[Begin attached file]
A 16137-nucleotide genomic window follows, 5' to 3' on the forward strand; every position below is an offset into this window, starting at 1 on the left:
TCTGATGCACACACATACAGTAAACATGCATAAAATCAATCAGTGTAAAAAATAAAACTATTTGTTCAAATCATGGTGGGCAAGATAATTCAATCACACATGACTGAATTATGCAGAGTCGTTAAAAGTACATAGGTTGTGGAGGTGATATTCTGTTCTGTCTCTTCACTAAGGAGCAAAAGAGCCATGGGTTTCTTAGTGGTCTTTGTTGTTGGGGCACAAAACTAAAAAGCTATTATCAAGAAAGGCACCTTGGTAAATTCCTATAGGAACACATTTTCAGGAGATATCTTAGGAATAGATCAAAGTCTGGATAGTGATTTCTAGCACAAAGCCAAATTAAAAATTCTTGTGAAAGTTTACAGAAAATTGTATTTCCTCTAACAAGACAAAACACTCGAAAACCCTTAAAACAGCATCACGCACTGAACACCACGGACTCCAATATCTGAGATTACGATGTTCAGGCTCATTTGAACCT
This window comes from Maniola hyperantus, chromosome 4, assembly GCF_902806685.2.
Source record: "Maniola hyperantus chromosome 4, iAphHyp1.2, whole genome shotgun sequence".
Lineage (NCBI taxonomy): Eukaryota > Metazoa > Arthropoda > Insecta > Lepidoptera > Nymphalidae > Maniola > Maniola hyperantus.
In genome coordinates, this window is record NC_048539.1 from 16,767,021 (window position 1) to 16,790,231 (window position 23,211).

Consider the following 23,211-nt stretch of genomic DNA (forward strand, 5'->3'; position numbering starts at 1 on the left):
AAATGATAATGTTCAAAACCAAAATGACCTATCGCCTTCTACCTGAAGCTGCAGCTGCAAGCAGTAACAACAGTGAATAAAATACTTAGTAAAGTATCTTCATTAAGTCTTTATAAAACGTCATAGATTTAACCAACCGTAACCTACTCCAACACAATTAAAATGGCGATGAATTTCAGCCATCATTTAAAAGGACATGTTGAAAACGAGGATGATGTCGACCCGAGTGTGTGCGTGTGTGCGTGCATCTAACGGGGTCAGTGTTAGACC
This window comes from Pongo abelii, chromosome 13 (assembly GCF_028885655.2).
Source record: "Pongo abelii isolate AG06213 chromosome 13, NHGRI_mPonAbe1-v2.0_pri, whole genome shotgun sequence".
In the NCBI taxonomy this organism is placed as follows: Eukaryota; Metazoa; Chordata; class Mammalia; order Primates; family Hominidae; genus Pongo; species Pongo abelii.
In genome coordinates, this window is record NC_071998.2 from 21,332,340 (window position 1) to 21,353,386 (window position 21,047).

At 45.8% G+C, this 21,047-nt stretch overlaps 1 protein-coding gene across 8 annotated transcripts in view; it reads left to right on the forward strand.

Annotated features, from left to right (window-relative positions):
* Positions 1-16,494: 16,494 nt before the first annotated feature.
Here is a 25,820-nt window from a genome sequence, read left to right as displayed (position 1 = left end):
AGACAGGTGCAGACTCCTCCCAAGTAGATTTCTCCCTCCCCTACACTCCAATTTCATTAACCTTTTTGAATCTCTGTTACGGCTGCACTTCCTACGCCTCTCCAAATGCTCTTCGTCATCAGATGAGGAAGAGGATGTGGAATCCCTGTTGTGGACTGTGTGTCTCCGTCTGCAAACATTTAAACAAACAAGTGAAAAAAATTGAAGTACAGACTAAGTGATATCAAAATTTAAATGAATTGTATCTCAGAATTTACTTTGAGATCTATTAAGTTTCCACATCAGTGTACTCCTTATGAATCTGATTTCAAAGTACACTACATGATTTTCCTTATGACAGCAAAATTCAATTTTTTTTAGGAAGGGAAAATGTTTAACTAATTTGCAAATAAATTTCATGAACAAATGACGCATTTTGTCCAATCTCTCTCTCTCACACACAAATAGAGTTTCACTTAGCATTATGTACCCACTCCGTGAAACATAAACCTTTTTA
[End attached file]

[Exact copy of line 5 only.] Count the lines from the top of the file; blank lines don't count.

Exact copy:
Lineage (NCBI taxonomy): Eukaryota > Metazoa > Arthropoda > Insecta > Lepidoptera > Nymphalidae > Maniola > Maniola hyperantus.